A second output module, the ASL module, performs a very similar sorting and filtering function. The rules for this module are found in /etc/asl.conf. This configuration file is more general-purpose than the syslog.conf file. It allows an administrator to set various parameters to control the functions of the syslogd server. It also typically contains matching rules and actions. When a message matches one of these rules, the module performs the associated action. Many of these actions specify that a message should be saved in the ASL database.

The following code listing shows some example ASL-style rules, with comments explaining them:

# Store everything from emergency to notice.
# This means messages with debug and info log
# level are not saved in the database.
? [<= Level notice] store
# All messages from the kernel (PID 0) and launchd
# (PID 1) are stored, no matter what log level.
? [<= PID 1] store
# Likewise, all messages from the mail, ftp, local0,
# and local1 facilities are stored.
? [= Facility mail] store
? [= Facility ftp] store
? [= Facility local0] store
? [= Facility local1] store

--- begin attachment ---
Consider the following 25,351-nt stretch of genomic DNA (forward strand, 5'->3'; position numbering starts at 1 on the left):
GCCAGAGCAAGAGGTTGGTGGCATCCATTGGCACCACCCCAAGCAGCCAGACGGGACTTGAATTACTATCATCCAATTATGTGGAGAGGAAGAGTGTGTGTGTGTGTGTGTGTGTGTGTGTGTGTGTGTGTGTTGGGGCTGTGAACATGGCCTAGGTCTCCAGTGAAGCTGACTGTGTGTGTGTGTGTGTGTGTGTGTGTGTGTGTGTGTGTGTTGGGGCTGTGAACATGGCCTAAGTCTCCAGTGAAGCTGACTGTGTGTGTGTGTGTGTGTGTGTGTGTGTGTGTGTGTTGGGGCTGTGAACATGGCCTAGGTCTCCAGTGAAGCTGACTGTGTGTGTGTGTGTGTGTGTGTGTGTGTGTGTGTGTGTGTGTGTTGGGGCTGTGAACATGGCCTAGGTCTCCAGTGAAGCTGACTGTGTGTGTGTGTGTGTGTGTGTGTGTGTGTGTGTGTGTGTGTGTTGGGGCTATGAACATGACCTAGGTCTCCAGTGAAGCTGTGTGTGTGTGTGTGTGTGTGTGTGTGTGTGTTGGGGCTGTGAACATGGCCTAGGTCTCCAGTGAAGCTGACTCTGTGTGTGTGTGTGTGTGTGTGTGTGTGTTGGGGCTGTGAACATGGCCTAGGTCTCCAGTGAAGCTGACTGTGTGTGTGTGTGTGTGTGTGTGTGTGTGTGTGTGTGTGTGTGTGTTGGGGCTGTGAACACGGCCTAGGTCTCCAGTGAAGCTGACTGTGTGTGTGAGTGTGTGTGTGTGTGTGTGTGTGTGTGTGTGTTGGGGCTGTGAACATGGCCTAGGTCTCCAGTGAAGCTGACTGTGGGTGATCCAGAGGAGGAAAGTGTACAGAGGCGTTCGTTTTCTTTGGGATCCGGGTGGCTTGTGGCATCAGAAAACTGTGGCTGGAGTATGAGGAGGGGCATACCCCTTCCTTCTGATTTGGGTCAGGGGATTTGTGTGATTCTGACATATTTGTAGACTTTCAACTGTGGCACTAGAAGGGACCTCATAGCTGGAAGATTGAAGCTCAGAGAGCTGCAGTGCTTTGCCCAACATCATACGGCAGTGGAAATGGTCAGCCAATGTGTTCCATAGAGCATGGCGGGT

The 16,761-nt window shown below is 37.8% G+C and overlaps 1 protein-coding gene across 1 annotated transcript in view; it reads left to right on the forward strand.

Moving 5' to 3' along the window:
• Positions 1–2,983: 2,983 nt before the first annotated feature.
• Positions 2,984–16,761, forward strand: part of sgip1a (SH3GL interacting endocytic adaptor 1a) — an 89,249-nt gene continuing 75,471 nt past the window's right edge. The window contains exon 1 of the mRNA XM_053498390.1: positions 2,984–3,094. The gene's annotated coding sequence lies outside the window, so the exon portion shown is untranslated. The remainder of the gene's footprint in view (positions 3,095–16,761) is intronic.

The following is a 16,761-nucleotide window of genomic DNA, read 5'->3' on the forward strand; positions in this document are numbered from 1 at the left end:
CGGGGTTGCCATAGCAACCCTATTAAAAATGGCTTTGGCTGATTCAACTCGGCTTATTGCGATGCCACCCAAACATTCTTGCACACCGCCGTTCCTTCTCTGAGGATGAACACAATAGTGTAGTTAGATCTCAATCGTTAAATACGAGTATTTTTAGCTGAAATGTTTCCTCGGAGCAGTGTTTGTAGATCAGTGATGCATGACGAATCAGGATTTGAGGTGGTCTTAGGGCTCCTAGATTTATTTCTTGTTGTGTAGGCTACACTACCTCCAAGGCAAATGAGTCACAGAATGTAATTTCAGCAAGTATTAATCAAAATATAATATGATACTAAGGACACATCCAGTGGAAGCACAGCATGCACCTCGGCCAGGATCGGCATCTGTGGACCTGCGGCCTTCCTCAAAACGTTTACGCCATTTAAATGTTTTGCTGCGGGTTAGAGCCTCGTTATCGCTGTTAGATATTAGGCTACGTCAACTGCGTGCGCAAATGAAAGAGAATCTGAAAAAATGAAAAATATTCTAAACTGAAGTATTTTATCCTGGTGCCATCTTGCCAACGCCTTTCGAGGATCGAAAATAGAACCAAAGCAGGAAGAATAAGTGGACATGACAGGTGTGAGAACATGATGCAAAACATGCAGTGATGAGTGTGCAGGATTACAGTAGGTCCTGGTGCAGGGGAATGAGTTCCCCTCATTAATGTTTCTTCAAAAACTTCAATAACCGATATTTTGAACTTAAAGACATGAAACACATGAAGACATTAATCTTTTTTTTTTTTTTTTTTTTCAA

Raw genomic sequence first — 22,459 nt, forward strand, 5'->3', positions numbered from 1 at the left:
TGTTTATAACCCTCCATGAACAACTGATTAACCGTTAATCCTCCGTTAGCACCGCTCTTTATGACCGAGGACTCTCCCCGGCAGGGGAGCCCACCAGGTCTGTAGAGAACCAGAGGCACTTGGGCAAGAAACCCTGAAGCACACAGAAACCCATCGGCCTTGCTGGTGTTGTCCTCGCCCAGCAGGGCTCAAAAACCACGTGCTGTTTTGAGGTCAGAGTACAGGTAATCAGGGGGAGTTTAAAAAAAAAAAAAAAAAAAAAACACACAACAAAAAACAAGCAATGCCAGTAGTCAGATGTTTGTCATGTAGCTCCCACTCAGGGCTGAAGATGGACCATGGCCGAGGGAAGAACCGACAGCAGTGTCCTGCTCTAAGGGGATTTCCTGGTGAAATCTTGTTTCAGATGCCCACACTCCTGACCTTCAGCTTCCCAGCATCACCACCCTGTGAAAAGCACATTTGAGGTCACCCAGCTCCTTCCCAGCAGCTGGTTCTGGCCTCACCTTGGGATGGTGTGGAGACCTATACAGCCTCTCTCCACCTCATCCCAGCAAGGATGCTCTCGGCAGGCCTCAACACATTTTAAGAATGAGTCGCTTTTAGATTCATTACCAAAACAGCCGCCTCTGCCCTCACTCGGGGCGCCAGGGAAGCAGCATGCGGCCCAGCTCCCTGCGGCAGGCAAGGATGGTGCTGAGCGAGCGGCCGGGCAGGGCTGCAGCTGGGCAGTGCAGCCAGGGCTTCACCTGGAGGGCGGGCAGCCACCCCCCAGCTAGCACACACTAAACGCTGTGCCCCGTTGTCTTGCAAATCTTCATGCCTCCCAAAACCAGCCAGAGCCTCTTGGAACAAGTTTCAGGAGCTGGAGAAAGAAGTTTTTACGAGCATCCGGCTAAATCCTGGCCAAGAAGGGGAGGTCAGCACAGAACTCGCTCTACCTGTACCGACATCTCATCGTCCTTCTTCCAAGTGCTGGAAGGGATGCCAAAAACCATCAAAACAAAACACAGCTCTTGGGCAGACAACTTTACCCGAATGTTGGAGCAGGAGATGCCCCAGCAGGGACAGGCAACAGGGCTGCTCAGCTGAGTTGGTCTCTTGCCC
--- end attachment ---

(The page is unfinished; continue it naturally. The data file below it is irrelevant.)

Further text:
# All non-debug messages from the lpr facility
# are stored.
? [<= Level info] [= Facility lpr] store
# All messages from the internal facility are
# ignored, regardless of their log level.
? [= Facility internal] ignore

View and Search Log Messages

Use the Console application (found in /Applications/Utilities) to view log messages from the GUI, or the syslog command to view and search log messages from the command line.

Use the asl API to search log messages programmatically. For details, see the asl_search manual page.

Adopt Best Practices for Logging

Treat your log messages as a potentially customer-facing portion of your application, not as purely an internal debugging tool. Follow good logging practices to make your logs as useful as possible:

In order for the log files to be useful (to developers and users), they must contain the right level of detail. If applications log too much, the log fils quickly fill up with uninteresting and meaningless messages, overwhelming any useful content. If they log too little, the logs lack the details needed to identify and diagnose issues.

Logging excessively makes the log files much harder to use, and decreases the value of the logs to your user (who can’t easily find the important log messages), to you (who can’t easily use the log messages to aid in debugging), and to other developers (whose applications’ log messages are buried under yours).

You should avoid writing your own log files. Using the APIs instead of creating your own logging system is the recommended best practice, and provides several advantages:

If you log debugging information, you should either disable these messages by default or log them at the Debug level. This ensures that your debugging messages don’t clutter up your (and your users’) logs.